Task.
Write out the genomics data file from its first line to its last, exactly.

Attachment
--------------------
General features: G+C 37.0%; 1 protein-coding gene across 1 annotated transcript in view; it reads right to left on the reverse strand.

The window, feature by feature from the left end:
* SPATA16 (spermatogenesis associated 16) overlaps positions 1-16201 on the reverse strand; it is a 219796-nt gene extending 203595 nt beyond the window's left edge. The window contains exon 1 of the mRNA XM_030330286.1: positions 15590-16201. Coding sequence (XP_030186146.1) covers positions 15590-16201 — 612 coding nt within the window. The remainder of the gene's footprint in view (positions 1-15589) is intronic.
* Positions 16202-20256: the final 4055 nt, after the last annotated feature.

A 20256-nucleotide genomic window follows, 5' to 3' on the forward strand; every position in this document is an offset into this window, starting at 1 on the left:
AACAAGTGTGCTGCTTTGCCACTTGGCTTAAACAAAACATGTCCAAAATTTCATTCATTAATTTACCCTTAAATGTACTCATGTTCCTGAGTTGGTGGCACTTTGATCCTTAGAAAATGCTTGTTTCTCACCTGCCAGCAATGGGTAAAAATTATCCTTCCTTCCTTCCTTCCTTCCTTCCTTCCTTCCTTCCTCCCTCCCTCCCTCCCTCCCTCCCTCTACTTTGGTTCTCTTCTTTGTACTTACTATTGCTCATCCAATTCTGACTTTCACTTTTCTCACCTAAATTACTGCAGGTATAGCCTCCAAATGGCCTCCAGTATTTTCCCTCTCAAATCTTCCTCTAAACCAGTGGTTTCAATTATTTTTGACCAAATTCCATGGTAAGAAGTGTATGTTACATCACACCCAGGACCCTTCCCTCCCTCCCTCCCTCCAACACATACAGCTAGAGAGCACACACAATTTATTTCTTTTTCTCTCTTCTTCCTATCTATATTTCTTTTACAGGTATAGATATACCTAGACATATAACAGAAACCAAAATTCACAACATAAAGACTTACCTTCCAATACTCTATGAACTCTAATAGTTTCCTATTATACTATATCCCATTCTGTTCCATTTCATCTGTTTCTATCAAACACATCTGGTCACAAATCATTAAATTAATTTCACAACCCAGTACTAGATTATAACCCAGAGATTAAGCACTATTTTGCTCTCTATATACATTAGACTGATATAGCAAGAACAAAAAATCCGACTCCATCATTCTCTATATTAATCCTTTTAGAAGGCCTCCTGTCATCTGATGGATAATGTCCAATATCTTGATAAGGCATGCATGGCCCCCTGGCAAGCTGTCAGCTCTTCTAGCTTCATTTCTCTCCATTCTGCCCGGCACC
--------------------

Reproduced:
General features: G+C 37.0%; 1 protein-coding gene across 1 annotated transcript in view; it reads right to left on the reverse strand.

The window, feature by feature from the left end:
* SPATA16 (spermatogenesis associated 16) overlaps positions 1-16201 on the reverse strand; it is a 219796-nt gene extending 203595 nt beyond the window's left edge. The window contains exon 1 of the mRNA XM_030330286.1: positions 15590-16201. Coding sequence (XP_030186146.1) covers positions 15590-16201 — 612 coding nt within the window. The remainder of the gene's footprint in view (positions 1-15589) is intronic.
* Positions 16202-20256: the final 4055 nt, after the last annotated feature.

A 20256-nucleotide genomic window follows, 5' to 3' on the forward strand; every position in this document is an offset into this window, starting at 1 on the left:
AACAAGTGTGCTGCTTTGCCACTTGGCTTAAACAAAACATGTCCAAAATTTCATTCATTAATTTACCCTTAAATGTACTCATGTTCCTGAGTTGGTGGCACTTTGATCCTTAGAAAATGCTTGTTTCTCACCTGCCAGCAATGGGTAAAAATTATCCTTCCTTCCTTCCTTCCTTCCTTCCTTCCTTCCTTCCTCCCTCCCTCCCTCCCTCCCTCCCTCTACTTTGGTTCTCTTCTTTGTACTTACTATTGCTCATCCAATTCTGACTTTCACTTTTCTCACCTAAATTACTGCAGGTATAGCCTCCAAATGGCCTCCAGTATTTTCCCTCTCAAATCTTCCTCTAAACCAGTGGTTTCAATTATTTTTGACCAAATTCCATGGTAAGAAGTGTATGTTACATCACACCCAGGACCCTTCCCTCCCTCCCTCCCTCCAACACATACAGCTAGAGAGCACACACAATTTATTTCTTTTTCTCTCTTCTTCCTATCTATATTTCTTTTACAGGTATAGATATACCTAGACATATAACAGAAACCAAAATTCACAACATAAAGACTTACCTTCCAATACTCTATGAACTCTAATAGTTTCCTATTATACTATATCCCATTCTGTTCCATTTCATCTGTTTCTATCAAACACATCTGGTCACAAATCATTAAATTAATTTCACAACCCAGTACTAGATTATAACCCAGAGATTAAGCACTATTTTGCTCTCTATATACATTAGACTGATATAGCAAGAACAAAAAATCCGACTCCATCATTCTCTATATTAATCCTTTTAGAAGGCCTCCTGTCATCTGATGGATAATGTCCAATATCTTGATAAGGCATGCATGGCCCCCTGGCAAGCTGTCAGCTCTTCTAGCTTCATTTCTCTCCATTCTGCCCGGCACC